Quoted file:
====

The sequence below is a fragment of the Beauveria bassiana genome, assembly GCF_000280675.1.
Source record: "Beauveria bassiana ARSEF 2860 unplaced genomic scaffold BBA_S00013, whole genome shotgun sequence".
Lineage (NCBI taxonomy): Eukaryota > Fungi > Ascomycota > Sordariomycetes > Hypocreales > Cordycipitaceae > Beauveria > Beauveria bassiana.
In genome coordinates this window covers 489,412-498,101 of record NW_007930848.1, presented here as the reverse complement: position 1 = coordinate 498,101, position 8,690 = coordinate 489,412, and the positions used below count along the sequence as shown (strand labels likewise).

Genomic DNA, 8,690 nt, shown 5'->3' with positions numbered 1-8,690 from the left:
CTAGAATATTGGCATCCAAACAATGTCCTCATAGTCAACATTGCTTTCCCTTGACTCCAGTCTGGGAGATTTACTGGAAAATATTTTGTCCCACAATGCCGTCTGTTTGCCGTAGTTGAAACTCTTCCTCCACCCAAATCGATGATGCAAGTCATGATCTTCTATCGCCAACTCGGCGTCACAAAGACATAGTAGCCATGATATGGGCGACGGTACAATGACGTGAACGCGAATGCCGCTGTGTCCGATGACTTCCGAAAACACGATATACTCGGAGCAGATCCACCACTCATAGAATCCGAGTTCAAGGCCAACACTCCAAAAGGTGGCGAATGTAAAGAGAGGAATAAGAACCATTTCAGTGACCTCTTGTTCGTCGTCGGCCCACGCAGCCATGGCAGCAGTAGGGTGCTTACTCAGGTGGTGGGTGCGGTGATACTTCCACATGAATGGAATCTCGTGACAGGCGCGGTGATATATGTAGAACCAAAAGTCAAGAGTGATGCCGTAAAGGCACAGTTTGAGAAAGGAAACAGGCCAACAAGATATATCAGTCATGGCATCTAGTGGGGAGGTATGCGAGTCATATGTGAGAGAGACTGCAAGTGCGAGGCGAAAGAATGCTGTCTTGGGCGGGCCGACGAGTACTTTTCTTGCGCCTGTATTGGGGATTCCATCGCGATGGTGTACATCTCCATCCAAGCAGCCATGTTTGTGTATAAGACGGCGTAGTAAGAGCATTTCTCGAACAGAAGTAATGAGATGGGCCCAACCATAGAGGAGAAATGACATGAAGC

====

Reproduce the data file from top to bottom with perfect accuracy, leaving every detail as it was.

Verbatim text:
The sequence below is a fragment of the Beauveria bassiana genome, assembly GCF_000280675.1.
Source record: "Beauveria bassiana ARSEF 2860 unplaced genomic scaffold BBA_S00013, whole genome shotgun sequence".
Lineage (NCBI taxonomy): Eukaryota > Fungi > Ascomycota > Sordariomycetes > Hypocreales > Cordycipitaceae > Beauveria > Beauveria bassiana.
In genome coordinates this window covers 489,412-498,101 of record NW_007930848.1, presented here as the reverse complement: position 1 = coordinate 498,101, position 8,690 = coordinate 489,412, and the positions used below count along the sequence as shown (strand labels likewise).

Genomic DNA, 8,690 nt, shown 5'->3' with positions numbered 1-8,690 from the left:
CTAGAATATTGGCATCCAAACAATGTCCTCATAGTCAACATTGCTTTCCCTTGACTCCAGTCTGGGAGATTTACTGGAAAATATTTTGTCCCACAATGCCGTCTGTTTGCCGTAGTTGAAACTCTTCCTCCACCCAAATCGATGATGCAAGTCATGATCTTCTATCGCCAACTCGGCGTCACAAAGACATAGTAGCCATGATATGGGCGACGGTACAATGACGTGAACGCGAATGCCGCTGTGTCCGATGACTTCCGAAAACACGATATACTCGGAGCAGATCCACCACTCATAGAATCCGAGTTCAAGGCCAACACTCCAAAAGGTGGCGAATGTAAAGAGAGGAATAAGAACCATTTCAGTGACCTCTTGTTCGTCGTCGGCCCACGCAGCCATGGCAGCAGTAGGGTGCTTACTCAGGTGGTGGGTGCGGTGATACTTCCACATGAATGGAATCTCGTGACAGGCGCGGTGATATATGTAGAACCAAAAGTCAAGAGTGATGCCGTAAAGGCACAGTTTGAGAAAGGAAACAGGCCAACAAGATATATCAGTCATGGCATCTAGTGGGGAGGTATGCGAGTCATATGTGAGAGAGACTGCAAGTGCGAGGCGAAAGAATGCTGTCTTGGGCGGGCCGACGAGTACTTTTCTTGCGCCTGTATTGGGGATTCCATCGCGATGGTGTACATCTCCATCCAAGCAGCCATGTTTGTGTATAAGACGGCGTAGTAAGAGCATTTCTCGAACAGAAGTAATGAGATGGGCCCAACCATAGAGGAGAAATGACATGAAGC